Our group investigates topological features in optical systems to discover new physics and develop optical devices with built-in protection.
Recent advances in nanophotonic devices have enabled a variety of new technologies, including light-based classical information processing as a promising alternative to electronic signals in future circuits, non-classical light generation, and potential avenues for quantum information sciences. Our group aims to theoretically and experimentally investigate various quantum properties of light-matter interaction for applications in quantum information processing and sensing. Moreover, we explore associated fundamental phenomena, such as many-body physics, that could emerge in such physical systems. Our research is at the interface of quantum optics, condensed matter physics, and more recently, machine learning.
We explore many-body quantum dynamics of strongly interacting systems. Specifically, we investigate novel effects specific to optical systems, such as dissipative-driven phenomena.
We exploit hybrid approaches to probe and manipulate single-particle and many-body quantum states, such as optical manipulation of electronic topological states.
June 18, 2019
The topological phases of matter are characterized using the Berry phase, a geometrical phase associated with the energy-momentum band structure.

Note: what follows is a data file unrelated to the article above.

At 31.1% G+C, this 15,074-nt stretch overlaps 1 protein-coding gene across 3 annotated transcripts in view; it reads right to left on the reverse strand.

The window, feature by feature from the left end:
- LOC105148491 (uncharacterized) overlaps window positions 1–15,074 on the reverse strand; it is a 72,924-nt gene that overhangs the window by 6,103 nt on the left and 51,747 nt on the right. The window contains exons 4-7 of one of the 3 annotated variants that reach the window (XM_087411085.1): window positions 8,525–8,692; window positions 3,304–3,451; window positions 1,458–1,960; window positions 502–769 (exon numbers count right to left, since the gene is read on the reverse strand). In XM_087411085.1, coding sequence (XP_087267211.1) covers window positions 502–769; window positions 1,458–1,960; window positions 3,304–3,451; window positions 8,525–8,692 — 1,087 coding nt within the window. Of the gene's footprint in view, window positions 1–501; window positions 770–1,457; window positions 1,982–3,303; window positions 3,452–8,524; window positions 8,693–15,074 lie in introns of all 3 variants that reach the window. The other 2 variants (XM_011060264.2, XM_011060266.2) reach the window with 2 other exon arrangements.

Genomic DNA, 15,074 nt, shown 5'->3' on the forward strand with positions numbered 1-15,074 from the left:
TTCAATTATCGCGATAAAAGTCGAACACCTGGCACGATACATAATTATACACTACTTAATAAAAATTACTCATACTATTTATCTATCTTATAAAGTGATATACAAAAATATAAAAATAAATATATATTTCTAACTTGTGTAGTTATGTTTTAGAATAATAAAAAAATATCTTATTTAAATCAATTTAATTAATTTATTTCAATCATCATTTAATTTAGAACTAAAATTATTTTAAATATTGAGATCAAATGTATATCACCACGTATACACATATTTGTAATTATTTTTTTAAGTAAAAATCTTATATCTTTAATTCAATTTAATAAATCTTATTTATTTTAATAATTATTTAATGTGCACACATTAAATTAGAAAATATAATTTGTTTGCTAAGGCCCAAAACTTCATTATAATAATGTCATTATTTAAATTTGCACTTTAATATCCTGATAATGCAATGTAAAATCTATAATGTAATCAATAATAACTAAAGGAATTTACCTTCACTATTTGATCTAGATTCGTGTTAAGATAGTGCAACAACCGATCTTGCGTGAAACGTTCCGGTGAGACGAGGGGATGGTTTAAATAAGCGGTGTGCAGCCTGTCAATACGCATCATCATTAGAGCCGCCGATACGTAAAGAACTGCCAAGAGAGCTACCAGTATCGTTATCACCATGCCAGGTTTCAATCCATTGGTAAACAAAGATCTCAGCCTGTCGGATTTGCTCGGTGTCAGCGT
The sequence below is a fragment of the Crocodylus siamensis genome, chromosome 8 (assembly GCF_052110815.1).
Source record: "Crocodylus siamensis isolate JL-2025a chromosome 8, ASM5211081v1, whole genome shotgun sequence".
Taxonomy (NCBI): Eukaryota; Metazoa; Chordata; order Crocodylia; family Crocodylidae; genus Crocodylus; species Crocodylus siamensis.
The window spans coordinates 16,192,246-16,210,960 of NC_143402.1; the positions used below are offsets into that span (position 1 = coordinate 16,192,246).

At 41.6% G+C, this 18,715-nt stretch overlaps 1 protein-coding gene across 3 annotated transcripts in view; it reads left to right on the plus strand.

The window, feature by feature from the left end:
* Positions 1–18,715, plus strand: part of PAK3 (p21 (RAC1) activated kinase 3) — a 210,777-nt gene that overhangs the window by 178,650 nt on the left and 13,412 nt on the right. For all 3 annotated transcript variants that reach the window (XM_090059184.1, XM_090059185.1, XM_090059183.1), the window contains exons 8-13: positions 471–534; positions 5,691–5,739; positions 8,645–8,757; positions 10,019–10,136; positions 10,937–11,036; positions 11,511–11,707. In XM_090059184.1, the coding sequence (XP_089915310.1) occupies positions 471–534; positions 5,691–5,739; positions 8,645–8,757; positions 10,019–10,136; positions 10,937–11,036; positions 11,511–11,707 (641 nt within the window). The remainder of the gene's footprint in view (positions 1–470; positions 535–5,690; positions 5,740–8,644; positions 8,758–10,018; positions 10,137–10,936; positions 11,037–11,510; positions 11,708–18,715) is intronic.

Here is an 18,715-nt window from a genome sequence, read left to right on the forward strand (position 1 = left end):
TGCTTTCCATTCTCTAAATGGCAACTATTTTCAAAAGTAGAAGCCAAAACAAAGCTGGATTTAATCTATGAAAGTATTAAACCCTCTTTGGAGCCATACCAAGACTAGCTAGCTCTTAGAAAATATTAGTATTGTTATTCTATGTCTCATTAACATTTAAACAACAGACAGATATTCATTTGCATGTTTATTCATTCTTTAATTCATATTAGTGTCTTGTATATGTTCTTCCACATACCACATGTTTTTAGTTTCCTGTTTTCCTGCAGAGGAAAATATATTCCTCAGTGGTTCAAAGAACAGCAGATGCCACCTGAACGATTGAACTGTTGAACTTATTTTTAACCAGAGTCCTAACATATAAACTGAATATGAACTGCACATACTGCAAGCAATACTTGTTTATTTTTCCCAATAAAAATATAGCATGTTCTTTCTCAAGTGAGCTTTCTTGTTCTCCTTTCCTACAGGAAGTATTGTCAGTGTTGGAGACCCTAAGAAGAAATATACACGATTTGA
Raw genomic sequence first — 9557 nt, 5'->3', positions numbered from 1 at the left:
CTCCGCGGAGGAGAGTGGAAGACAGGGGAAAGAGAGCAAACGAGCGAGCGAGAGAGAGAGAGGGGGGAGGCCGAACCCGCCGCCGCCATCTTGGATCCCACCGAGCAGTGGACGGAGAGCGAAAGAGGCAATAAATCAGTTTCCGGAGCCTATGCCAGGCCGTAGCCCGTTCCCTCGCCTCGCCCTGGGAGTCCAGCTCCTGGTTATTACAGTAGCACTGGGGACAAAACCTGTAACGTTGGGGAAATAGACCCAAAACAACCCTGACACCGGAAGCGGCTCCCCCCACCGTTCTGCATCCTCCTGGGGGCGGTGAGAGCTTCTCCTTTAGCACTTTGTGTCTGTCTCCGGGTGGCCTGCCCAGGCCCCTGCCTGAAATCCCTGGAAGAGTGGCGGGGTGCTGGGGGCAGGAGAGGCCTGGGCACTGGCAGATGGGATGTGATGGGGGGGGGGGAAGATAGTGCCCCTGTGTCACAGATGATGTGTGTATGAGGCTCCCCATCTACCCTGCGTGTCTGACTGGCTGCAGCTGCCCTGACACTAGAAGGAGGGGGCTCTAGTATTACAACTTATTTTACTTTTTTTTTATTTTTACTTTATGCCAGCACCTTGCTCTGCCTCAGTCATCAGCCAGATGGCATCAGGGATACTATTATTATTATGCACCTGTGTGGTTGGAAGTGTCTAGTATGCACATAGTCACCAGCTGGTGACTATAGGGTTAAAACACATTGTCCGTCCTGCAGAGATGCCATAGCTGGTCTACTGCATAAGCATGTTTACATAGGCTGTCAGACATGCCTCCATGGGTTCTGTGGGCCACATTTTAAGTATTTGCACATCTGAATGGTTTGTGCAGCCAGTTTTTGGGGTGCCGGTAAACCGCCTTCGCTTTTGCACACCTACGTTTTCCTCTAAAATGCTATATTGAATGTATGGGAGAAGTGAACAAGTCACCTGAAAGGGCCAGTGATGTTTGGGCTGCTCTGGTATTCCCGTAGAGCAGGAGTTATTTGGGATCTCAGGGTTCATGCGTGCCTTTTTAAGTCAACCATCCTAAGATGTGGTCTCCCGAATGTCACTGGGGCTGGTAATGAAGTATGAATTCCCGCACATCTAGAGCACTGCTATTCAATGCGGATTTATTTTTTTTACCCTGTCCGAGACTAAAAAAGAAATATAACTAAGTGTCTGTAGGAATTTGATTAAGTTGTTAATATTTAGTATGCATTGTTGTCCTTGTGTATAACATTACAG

September 11, 2018
A quantum light source has many potential applications in quantum information sciences. However, any on-chip realization is marred by the nanofabrication-induced disorder.
August 16, 2018
We reduce measurement errors in a quantum computer using machine learning techniques. We exploit a simple yet versatile neural network to classify multi-qubit quantum states, which is trained using experimental data.
May 09, 2018
In a recent Feature Article in Optics and Photonics News of OSA, we review the basic concepts in topological photonics and recent developments in the field. The goal was to make it accessible to a wide audience.
March 01, 2018Thermal management and non-reciprocal control of phonon flow via opto-mechanics in Nature Communications
Engineering phonon transport in physical systems is a subject of interest in the study of materials, and plays a crucial role in controlling energy and heat transfer.